To manage agricultural risk, many agencies and organizations offer a range of different strategies such as crop insurance, futures, options, forward contracts, etc., to farmers and ranchers. However, the adoption of these and other risk management tools by limited resource beginning farmers and ranchers has been slow. Previous research suggests that the slow adoption is related to lack of knowledge and understanding about these tools and/or strategies. In a survey of producers growing field crops in Indiana, Nebraska, Texas and Mississippi, Coble, et, al, (1999) found that less than 34% of the producers had attended any risk management training programs. Similarly, a survey of African-American farmers in Alabama, Georgia, Mississippi and Texas by Federation of Southern Cooperatives (2000) found that less than 44% of the producers had received such training. The low rate in this study was attributed primarily to the fact that many agencies including the land-grant institutions did not provide or give adequate technical assistance to farmers on crop insurance and other risk management tools. None of this research has, however, looked at educational training needs and information sources used or preferred by limited resource beginning farmers and ranchers as they employ these strategies. This study seeks to fill this void this gap and it assesses risk information sources preferences by socially disadvantaged beginning farmers and ranchers in Alabama.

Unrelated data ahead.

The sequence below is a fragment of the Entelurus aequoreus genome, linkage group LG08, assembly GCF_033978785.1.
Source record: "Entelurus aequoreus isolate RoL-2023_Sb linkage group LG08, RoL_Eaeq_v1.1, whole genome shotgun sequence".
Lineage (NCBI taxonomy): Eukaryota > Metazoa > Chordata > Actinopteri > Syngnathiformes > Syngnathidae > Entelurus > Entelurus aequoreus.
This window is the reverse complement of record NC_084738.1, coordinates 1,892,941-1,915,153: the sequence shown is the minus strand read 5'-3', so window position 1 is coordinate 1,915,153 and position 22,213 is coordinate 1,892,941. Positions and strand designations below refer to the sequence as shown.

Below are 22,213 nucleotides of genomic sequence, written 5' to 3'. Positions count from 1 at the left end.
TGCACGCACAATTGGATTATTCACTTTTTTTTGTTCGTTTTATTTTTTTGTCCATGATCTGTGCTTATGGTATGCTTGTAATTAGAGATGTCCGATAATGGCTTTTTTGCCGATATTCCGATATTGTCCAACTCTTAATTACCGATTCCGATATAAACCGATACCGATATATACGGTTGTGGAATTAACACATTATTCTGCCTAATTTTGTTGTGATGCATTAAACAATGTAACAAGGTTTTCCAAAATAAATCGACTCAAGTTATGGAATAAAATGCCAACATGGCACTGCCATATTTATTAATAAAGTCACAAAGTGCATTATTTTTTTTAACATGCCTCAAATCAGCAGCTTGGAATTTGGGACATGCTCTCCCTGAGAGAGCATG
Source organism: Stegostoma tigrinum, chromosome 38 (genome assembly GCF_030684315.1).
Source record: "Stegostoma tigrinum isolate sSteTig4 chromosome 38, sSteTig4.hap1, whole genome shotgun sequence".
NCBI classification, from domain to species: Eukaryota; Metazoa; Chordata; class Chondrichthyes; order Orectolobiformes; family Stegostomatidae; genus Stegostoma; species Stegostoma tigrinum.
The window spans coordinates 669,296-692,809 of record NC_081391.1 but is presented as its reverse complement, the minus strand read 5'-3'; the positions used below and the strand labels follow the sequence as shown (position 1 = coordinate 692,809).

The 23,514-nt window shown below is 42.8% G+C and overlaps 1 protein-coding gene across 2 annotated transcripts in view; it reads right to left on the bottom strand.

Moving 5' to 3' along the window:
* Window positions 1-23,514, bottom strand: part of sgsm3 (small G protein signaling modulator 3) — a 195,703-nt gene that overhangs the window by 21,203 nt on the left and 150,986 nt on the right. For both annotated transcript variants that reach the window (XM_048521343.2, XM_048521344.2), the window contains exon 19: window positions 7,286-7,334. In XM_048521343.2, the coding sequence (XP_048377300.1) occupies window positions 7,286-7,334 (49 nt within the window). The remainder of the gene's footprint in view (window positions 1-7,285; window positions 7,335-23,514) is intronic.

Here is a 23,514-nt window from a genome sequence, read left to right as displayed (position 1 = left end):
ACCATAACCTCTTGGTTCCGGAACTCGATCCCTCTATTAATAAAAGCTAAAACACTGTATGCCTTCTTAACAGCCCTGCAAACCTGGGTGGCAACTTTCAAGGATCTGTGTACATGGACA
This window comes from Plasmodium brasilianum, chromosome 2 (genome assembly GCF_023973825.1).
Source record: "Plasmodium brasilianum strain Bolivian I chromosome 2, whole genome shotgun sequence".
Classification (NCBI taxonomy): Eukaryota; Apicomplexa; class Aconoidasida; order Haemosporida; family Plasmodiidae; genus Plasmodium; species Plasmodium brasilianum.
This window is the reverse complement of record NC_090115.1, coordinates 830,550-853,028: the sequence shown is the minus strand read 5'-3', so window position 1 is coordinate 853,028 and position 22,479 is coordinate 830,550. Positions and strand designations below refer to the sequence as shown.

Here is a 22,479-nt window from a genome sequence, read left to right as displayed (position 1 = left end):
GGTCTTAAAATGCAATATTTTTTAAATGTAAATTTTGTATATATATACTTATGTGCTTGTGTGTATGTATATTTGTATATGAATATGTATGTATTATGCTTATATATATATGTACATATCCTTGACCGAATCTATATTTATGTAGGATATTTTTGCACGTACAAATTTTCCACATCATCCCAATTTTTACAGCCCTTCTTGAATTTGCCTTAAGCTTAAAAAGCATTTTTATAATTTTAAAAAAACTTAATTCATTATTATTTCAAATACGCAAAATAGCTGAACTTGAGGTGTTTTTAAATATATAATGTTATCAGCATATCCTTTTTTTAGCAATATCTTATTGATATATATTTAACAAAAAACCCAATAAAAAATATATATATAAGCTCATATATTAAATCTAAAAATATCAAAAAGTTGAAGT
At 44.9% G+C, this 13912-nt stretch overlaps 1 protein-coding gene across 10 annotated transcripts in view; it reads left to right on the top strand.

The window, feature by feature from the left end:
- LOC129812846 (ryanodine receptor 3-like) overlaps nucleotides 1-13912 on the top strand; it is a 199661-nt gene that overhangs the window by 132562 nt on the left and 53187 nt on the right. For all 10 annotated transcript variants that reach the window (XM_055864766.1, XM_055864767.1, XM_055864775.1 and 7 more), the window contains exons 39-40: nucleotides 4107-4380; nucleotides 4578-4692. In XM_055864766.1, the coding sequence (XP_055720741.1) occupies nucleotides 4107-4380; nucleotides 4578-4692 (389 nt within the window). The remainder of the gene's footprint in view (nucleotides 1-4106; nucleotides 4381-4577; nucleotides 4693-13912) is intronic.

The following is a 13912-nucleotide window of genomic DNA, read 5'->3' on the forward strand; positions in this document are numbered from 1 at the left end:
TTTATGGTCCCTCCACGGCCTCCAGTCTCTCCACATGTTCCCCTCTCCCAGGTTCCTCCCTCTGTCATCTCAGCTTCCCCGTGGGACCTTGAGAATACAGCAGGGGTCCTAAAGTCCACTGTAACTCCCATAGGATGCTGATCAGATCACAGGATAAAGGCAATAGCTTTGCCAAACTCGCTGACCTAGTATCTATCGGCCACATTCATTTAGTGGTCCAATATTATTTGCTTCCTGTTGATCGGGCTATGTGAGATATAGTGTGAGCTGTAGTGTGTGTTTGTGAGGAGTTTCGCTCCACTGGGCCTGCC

|Conference||2014 Women in Agriculture Educators National Conference|